|More||Read Cybershacks Ten essential tips for buying a smartphone|
* Grey market – no Australian warranty
We issue a strong warning that you must buy a genuine model with Australian firmware.
Approved Samsung mobile resellers include
|Amazon (Samsung Australia online store only – not merchants)||Australia Post||Betta|
|BIG W||Bing Lee||Costco|
|David Jones||Harvey Norman (Domain)||JB Hi-Fi|
|Radio Rentals||Retravision||RT Edwards|
|Target||Telstra||The Good Guys|
|Vodafone||Woolworths||Samsung store and online|
It is easy to identify the Australian version – under Settings, About Phone, Regulatory compliance, you will see nothing else than the Australian RCM C-tick mark.
It uses unique Australian 5G sub-6Ghz and 5G low-band frequencies and first requires local 5G activation. That means a grey market phone likely won’t be able to use 5G here. Also, you will not get local warranty, over-the-air OS, and security updates, nor make a 000-emergency call without a sim.
If you spend this much money, get a genuine ‘Made for Australia‘ model.
First impression – sweet
Open, the device is 166 (H) x 72.2 (W) x 6.9 (thin) mm x 183g. Closed its half the height and pretty well twice the thickness. It is pocketable but feels a little thick for my tastes. The Flip folds to protect the screen.
The cover screen outside has dual primary cameras poking through the 48.2 x 46mm rectangle screen. The screen substitutes for an Always-on-display with some notifications, messages, weather, camera remote, music player, but there is no added functionality over the inside screen.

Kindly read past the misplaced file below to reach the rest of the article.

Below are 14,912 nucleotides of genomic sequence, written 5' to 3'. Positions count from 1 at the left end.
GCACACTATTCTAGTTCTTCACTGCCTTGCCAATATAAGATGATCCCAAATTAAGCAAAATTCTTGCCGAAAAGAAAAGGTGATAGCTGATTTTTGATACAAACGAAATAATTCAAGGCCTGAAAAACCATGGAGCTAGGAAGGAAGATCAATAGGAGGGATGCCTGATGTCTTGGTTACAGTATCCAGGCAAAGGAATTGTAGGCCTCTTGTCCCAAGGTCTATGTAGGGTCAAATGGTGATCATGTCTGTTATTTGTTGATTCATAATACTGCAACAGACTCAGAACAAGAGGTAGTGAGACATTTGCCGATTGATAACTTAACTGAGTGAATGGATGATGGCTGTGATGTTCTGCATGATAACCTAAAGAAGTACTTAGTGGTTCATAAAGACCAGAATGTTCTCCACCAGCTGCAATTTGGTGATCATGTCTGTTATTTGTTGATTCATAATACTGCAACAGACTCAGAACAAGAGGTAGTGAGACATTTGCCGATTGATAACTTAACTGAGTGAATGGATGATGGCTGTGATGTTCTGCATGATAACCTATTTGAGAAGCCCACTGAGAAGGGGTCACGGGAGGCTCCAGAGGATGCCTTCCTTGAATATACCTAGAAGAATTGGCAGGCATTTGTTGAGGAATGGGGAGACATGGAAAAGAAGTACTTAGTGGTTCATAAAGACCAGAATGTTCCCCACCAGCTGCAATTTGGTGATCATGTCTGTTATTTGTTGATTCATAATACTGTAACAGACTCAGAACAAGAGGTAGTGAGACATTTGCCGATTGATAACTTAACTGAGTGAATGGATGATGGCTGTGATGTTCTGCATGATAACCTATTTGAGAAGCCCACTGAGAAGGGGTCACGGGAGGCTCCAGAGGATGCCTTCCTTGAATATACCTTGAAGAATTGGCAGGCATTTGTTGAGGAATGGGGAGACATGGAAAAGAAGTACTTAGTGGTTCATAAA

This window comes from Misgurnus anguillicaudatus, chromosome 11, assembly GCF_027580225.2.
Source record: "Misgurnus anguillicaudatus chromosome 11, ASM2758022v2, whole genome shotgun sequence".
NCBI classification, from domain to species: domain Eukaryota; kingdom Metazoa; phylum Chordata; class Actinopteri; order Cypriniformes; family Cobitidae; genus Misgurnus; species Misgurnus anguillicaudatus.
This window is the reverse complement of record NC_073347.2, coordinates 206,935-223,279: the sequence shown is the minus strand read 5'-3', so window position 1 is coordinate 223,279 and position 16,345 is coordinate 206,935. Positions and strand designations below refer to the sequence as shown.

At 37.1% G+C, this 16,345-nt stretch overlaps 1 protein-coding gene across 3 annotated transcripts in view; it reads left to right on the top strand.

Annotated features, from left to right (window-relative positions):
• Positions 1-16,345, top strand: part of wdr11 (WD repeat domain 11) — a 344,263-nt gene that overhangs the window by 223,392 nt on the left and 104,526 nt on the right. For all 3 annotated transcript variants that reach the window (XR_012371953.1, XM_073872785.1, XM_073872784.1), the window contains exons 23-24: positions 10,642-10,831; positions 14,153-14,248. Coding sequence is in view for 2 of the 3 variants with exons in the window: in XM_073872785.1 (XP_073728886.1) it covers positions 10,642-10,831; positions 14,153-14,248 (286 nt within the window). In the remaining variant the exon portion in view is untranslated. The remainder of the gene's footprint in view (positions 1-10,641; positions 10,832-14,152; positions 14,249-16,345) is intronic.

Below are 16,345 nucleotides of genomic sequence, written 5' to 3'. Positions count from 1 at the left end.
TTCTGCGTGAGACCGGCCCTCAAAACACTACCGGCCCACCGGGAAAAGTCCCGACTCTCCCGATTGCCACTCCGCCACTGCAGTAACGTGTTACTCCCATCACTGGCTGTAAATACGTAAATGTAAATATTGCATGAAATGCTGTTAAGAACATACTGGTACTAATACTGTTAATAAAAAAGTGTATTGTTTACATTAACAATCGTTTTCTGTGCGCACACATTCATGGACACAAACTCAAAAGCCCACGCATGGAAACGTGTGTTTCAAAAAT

The Flip uses strong magnets, so sorry, you can’t open it one-handed like Captain Kirk and the Star Track Communicator. Besides, it is far safer to use both hands to avoid dropping the phone and ending its career.
Inside, you have a tall, slim, bright, 22:9, Dynamic AMOLED 2X, 120Hz screen. It is a great screen day or night, but it is also a little narrower than most.
I can live without Micro-SD expansion and a 3.5mm jack, so my only gripe is no charger in the box. Naughty
Screen – Exceed, no issues
|Main Screen 6.7″, 2460 x 1080, 22:9 ratio, 120HZ adaptive Dynamic AMOLED 2 with centre top selfie o-hole|